So how long? Sleeps through the night, during the day I would want a puppy in a crate no more than three to four hours. So, if you work, you would have a neighbor come in or a dog walker to take your puppy or your dog out to exercise them and then they can go back in the crate for another three or four hours.
Certainly, because they can sleep through the night. They can go longer. Ideally, you're having somebody come out and give them some engagement because again, dogs are social creatures. And how long do I have to? “I don't really want a crate hanging around my house. How long do I have to?" I would invest a year. A year so that then if you've had that dog in, in and out of a crate throughout the year, you will know if heaven forbid there was a time you ever had to confine the dog in a hotel or at a vet clinic that then your dog should be okay with that. If you've put in the work for that first year.
So last is who. Who can go into crate? Any age dog, you can start in building enjoy for crate using crate games right now with any age dog. The key is don't be in a hurry to close the door. We want the dog to want to be in that crate. So, throwing cookies in is not the way to do it. We have strategically layered games that makes the dog want to be in that crate.
Now, if you've played Crate Games and your dog still is not happy, it could be you went from, ‘okay, here's a crate and you love being in there and everything's good’ to ‘now I want you to stay in there for four hours without me.’ So, what you need to do is get them in the crate and maybe walk around the crate and then let them out. And that might be your first session. Once you've done all the layers of Crate Games I mean. And then it might be you step out of the room and then quickly before they get the chance to get anxious, you come back in and you’d let them out and that's it.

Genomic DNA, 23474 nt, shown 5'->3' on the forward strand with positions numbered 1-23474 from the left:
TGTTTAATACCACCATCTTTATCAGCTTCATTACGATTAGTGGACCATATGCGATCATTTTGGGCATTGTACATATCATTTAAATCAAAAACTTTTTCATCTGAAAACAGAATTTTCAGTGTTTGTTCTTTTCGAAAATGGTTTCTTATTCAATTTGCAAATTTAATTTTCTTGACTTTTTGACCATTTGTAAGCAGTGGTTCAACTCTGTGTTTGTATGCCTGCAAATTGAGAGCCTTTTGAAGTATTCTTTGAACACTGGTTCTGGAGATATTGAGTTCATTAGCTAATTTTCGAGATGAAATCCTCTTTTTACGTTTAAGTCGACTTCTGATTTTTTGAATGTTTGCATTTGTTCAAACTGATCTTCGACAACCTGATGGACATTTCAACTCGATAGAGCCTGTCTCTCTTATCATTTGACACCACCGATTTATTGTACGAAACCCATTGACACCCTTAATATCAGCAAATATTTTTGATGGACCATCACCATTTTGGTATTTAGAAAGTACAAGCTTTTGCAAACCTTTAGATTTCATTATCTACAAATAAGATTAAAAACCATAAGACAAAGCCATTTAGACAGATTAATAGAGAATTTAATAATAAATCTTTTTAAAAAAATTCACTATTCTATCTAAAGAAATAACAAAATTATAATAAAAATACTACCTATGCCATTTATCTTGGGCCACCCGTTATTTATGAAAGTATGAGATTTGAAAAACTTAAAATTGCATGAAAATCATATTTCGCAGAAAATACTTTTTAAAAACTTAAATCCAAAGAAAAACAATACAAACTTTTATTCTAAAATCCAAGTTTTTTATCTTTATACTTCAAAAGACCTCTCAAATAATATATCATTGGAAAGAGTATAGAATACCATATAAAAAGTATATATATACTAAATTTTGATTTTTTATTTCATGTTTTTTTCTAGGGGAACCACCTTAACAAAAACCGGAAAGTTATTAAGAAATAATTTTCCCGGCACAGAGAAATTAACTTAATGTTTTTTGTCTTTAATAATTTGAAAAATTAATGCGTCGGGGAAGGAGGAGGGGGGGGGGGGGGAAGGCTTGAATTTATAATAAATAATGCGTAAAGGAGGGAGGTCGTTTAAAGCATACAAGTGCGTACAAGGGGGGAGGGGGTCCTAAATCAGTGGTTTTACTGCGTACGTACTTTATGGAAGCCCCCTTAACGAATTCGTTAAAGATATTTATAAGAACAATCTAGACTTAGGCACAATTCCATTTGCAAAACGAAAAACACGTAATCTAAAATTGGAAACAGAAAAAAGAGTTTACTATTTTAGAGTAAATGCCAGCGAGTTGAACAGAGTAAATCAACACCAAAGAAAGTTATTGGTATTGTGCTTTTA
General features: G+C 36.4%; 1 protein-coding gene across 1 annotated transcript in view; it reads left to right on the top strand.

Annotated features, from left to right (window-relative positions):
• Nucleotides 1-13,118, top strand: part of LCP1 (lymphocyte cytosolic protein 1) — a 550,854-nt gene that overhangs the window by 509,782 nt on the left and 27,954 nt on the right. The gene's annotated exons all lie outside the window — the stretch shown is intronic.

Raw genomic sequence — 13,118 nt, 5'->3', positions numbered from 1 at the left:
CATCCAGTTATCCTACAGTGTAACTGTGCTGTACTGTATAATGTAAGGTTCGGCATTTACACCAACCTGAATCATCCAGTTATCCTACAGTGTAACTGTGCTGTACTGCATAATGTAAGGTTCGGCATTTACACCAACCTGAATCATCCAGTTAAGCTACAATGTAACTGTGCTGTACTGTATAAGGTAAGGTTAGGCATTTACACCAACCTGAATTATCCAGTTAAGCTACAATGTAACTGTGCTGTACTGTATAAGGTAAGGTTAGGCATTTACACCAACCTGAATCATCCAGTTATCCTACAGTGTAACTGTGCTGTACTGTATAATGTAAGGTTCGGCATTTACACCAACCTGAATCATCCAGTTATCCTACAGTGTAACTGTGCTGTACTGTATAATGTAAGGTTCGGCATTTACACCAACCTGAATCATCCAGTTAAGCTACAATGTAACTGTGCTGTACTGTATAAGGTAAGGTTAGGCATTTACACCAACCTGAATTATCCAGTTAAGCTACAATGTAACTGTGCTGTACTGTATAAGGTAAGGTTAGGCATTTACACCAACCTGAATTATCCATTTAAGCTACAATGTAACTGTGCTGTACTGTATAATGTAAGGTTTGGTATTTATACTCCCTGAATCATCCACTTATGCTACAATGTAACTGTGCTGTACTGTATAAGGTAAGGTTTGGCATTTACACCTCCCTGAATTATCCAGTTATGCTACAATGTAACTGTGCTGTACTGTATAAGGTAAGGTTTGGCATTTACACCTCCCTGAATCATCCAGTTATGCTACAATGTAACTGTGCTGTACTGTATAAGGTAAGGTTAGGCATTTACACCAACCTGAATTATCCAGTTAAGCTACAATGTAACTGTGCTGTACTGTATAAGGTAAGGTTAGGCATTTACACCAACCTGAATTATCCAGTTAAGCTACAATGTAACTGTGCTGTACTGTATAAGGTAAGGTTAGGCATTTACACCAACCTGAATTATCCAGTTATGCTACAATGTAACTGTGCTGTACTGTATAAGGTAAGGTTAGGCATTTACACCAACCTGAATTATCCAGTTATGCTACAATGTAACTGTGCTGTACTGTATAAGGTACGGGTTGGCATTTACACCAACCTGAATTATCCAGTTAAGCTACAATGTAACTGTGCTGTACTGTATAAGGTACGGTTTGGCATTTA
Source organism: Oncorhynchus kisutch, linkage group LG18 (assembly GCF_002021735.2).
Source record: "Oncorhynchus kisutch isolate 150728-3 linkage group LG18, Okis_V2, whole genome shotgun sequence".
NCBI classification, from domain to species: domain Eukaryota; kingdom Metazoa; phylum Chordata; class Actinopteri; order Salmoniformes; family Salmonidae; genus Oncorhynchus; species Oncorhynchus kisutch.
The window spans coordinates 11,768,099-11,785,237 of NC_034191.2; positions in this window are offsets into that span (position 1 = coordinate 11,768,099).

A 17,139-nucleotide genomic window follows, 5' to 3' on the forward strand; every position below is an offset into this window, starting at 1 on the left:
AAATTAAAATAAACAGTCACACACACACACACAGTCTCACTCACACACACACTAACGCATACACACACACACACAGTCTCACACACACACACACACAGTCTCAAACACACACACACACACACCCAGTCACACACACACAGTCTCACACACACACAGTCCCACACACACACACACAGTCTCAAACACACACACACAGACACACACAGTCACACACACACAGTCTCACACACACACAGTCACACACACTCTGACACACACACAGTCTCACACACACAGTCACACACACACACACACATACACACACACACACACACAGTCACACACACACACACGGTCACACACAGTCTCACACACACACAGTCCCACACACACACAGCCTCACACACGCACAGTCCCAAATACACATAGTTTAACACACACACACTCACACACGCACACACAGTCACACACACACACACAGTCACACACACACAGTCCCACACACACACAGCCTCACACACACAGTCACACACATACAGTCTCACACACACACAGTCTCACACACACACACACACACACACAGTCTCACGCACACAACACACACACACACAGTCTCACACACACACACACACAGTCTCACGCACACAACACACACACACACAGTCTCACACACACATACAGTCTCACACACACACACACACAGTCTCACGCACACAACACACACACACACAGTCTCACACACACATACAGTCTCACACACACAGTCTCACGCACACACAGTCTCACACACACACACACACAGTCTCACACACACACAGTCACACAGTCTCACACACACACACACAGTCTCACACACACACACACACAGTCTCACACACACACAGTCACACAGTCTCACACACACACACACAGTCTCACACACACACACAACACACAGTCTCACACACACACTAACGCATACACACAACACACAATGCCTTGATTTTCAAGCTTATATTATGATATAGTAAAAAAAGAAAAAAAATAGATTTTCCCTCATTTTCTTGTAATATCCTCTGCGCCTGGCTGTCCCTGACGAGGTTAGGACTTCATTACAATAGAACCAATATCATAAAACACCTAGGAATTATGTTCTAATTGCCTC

And you build up to, they can be, you know, in the kitchen and you're going to walk into the bathroom and come back out. And gradually you're going to build up so instead of it just being seconds that they're locked in the crate, it's going to be minutes or maybe an hour. And then, you know, it's time to step out and go to the store and you can leave them there and they're going to be happy.
I think once you've got a dog that's happy to be there for an hour, you want to work at them being there in that crate for an hour with you in the house because a lot of dogs get a little bit upset with that. In the meantime, you're going to have to have somebody come and babysit your dog. I mean, otherwise they're going to go cray-cray. They're going to be barking and scratching and going cray-cray if they're anxious in their crate. It’s possible to have a dog who loves her crate. Every dog I've ever owned, loved their crate. And every dog I own today still loves their crate.
It's possible because I conditioned it. A crate is their special place and they love it. That is the who, what, where, why and how of crates. I hope I've convinced each and every one of you, that it is a valuable training tool that you do not want to be without. That's it for Shaped by Dog. I'll see you next time.